I have just gotten back from Yunnan and found it extremely interesting to find that a lot of the tea stores know very little about their sources. Some of the better (non-tourist) tea sellers offered an amazing back catalogue of unbelievable Sheng. In Yunnan, regions are less noted than I thought, as a lot of tea farmers and private harvesters didn’t associate themselves with famous areas as they decided to market their tea without regional names (relying on their strong relationship with store owners to distribute their tea). These made for some of my favourite tea tastings with taste notes I haven’t experienced from online vendors of various regions. It was very interesting, however I still lack a lot of knowledge on regional taste notes; the journey commences 🙂
    Keep up the brilliant articles and reviews !!

    • James says:

      Hi Rogo,

      Thanks very much for the kind words! Sounds like a great trip. I hope to also make it out to Yunnan someday.

      Thanks for sharing your observation. It’s very interesting that the regions are not emphasized as much for marketing in Yunnan. It’s possible that we are getting a very biased selection of Yunnanese tea as western consumers of western pu’erh.

      Cheers!
      -James

      • Rogo says:

        Hi James,

        Thanks for the reply. Yes it was interesting, I was naming some teas I wished to taste, Baotang, Bulang, Nannuo, Gua Feng Zhai, etc, but a lot of the sellers hadn’t heard such titles and after conveying my ‘serious’ interest in tea they heavily recommended cakes that had very little decoration, with maybe just a farmers name and date on the covering. Some brands I’d never heard of on the western market that were knock out Pu’erhs. I wasn’t expecting the experience but was nicely surprised.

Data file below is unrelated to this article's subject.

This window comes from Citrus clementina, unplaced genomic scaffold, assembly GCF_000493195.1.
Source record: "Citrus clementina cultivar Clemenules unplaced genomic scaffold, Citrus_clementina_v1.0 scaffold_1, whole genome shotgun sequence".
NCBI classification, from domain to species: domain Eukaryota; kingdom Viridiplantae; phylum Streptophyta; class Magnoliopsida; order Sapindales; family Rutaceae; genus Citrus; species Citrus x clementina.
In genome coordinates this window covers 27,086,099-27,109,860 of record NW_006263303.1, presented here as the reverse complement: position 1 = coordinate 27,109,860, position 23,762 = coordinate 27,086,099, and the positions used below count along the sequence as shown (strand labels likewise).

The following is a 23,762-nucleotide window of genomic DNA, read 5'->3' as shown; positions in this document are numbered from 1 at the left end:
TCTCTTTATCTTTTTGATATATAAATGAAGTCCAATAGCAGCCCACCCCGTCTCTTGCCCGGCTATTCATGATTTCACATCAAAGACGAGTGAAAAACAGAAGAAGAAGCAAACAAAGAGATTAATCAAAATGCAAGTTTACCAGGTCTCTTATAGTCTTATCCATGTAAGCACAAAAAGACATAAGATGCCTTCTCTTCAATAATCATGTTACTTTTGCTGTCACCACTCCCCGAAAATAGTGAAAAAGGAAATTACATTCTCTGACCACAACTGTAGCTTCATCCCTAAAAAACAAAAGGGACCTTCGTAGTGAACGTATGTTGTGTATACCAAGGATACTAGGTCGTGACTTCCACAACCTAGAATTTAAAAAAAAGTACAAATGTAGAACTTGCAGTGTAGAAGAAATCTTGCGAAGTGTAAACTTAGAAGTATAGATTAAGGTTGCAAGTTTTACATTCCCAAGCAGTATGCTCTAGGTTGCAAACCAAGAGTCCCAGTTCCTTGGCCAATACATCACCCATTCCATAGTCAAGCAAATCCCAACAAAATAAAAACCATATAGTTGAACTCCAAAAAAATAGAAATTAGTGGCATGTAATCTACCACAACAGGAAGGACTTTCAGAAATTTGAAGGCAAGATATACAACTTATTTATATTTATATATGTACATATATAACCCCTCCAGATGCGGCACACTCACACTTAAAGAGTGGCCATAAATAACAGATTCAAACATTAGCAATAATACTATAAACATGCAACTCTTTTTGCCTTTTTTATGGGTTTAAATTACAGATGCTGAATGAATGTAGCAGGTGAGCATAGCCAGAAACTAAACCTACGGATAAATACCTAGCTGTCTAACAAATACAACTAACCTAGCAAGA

Yes for sure TeaDB should try and get out there, and hopefully one day you guys will be a top western vendor as well as bloggers/reviewers!!! That would be great.
        All the best,
        Rogo

        • James says:

          Very interesting. Where were you buying tea from? Kunming?

          Perhaps these names and regions are more for the foreign markets.

          Cheers!
          -James

          • Rogo says:

            I was buying from Lijiang, Dali, Shaxi (a little out the way and remote compared to other tourist areas) and Kunming. Big factory names were everywhere though as you can imagine. Extremely expensive 80’s Menghai seemed to be a show piece for a lot of sellers.
            Yes that is a good point, the tea culture integration there could also add to their passive approach to brands and regions. I imagine that tea conventions there rely a lot more heavily on regional sourcing than the stores seem to.
            The Western approach to buying Pu’erh could possibly have us researching and discovering a lot more about these topics than if we lived in Yunnan. Interesting to think.
            (It should also be noted that, when in Yunnan and tasting Sheng day and night, one tends to be a tad tea drunk… I could have missed some of my favourite teas whilst lost in the language barrier haha).
            Rogo